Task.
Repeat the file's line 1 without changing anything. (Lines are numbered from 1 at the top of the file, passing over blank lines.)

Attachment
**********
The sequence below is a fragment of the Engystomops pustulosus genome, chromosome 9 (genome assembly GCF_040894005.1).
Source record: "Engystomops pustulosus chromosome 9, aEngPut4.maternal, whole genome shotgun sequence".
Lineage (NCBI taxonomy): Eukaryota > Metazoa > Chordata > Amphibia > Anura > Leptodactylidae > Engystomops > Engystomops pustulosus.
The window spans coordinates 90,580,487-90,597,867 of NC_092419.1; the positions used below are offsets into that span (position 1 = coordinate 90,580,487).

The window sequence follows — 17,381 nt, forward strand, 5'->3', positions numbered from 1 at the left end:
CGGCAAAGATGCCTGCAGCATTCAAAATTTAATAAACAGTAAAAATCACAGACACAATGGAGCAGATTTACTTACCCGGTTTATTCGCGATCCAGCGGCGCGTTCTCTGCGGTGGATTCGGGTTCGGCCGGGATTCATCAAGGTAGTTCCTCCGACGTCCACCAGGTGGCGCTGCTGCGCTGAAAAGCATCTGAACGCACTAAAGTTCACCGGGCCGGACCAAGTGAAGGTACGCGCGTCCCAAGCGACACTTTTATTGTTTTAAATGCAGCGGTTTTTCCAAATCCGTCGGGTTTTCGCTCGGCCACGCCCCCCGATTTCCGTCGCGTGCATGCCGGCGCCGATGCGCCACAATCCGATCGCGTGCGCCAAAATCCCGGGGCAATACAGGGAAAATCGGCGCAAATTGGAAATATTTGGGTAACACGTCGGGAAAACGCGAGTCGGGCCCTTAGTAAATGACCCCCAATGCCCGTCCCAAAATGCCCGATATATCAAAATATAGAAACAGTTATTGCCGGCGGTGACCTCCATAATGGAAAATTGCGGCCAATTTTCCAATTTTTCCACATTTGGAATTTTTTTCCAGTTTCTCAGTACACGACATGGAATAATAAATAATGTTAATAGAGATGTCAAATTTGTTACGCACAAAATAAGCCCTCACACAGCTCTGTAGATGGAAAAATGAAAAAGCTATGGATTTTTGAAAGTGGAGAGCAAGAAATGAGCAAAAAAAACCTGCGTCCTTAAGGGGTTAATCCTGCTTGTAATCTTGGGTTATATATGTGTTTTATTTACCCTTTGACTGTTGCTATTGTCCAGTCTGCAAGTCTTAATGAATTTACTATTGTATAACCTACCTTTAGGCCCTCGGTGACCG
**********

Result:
The sequence below is a fragment of the Engystomops pustulosus genome, chromosome 9 (genome assembly GCF_040894005.1).